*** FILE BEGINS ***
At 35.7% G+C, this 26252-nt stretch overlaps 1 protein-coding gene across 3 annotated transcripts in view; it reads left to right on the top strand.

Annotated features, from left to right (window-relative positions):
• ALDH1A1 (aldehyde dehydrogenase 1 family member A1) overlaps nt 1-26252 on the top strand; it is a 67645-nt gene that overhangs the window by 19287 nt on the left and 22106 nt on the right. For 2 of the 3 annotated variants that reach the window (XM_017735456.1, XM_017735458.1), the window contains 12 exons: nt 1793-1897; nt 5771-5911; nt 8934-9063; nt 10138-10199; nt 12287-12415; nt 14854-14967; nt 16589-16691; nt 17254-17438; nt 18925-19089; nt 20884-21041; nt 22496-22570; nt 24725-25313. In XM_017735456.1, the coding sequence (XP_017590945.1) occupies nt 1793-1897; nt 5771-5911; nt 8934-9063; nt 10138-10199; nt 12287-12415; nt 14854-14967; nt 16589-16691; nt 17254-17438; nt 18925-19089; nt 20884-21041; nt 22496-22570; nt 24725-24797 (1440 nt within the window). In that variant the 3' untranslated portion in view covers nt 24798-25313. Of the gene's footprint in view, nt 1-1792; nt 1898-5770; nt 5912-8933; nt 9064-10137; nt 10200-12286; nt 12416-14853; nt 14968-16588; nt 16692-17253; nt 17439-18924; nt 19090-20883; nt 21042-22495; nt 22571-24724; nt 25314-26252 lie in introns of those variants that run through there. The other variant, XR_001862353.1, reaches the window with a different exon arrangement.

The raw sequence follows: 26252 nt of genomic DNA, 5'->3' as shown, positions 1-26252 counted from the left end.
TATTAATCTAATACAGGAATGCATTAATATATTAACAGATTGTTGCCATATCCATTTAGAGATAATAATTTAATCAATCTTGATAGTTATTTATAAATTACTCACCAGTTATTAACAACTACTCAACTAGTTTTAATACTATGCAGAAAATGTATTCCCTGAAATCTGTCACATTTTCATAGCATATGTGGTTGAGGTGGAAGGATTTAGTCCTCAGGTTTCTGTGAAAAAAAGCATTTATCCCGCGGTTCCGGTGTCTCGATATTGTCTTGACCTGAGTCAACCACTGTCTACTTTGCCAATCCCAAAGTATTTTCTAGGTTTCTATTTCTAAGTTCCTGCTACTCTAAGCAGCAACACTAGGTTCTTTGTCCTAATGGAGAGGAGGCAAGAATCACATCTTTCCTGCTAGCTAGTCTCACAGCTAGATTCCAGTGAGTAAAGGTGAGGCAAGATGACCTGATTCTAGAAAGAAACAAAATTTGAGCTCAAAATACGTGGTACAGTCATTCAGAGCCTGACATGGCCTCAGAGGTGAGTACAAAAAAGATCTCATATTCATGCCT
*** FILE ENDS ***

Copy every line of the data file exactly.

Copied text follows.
At 35.7% G+C, this 26252-nt stretch overlaps 1 protein-coding gene across 3 annotated transcripts in view; it reads left to right on the top strand.

Annotated features, from left to right (window-relative positions):
• ALDH1A1 (aldehyde dehydrogenase 1 family member A1) overlaps nt 1-26252 on the top strand; it is a 67645-nt gene that overhangs the window by 19287 nt on the left and 22106 nt on the right. For 2 of the 3 annotated variants that reach the window (XM_017735456.1, XM_017735458.1), the window contains 12 exons: nt 1793-1897; nt 5771-5911; nt 8934-9063; nt 10138-10199; nt 12287-12415; nt 14854-14967; nt 16589-16691; nt 17254-17438; nt 18925-19089; nt 20884-21041; nt 22496-22570; nt 24725-25313. In XM_017735456.1, the coding sequence (XP_017590945.1) occupies nt 1793-1897; nt 5771-5911; nt 8934-9063; nt 10138-10199; nt 12287-12415; nt 14854-14967; nt 16589-16691; nt 17254-17438; nt 18925-19089; nt 20884-21041; nt 22496-22570; nt 24725-24797 (1440 nt within the window). In that variant the 3' untranslated portion in view covers nt 24798-25313. Of the gene's footprint in view, nt 1-1792; nt 1898-5770; nt 5912-8933; nt 9064-10137; nt 10200-12286; nt 12416-14853; nt 14968-16588; nt 16692-17253; nt 17439-18924; nt 19090-20883; nt 21042-22495; nt 22571-24724; nt 25314-26252 lie in introns of those variants that run through there. The other variant, XR_001862353.1, reaches the window with a different exon arrangement.

The raw sequence follows: 26252 nt of genomic DNA, 5'->3' as shown, positions 1-26252 counted from the left end.
TATTAATCTAATACAGGAATGCATTAATATATTAACAGATTGTTGCCATATCCATTTAGAGATAATAATTTAATCAATCTTGATAGTTATTTATAAATTACTCACCAGTTATTAACAACTACTCAACTAGTTTTAATACTATGCAGAAAATGTATTCCCTGAAATCTGTCACATTTTCATAGCATATGTGGTTGAGGTGGAAGGATTTAGTCCTCAGGTTTCTGTGAAAAAAAGCATTTATCCCGCGGTTCCGGTGTCTCGATATTGTCTTGACCTGAGTCAACCACTGTCTACTTTGCCAATCCCAAAGTATTTTCTAGGTTTCTATTTCTAAGTTCCTGCTACTCTAAGCAGCAACACTAGGTTCTTTGTCCTAATGGAGAGGAGGCAAGAATCACATCTTTCCTGCTAGCTAGTCTCACAGCTAGATTCCAGTGAGTAAAGGTGAGGCAAGATGACCTGATTCTAGAAAGAAACAAAATTTGAGCTCAAAATACGTGGTACAGTCATTCAGAGCCTGACATGGCCTCAGAGGTGAGTACAAAAAAGATCTCATATTCATGCCT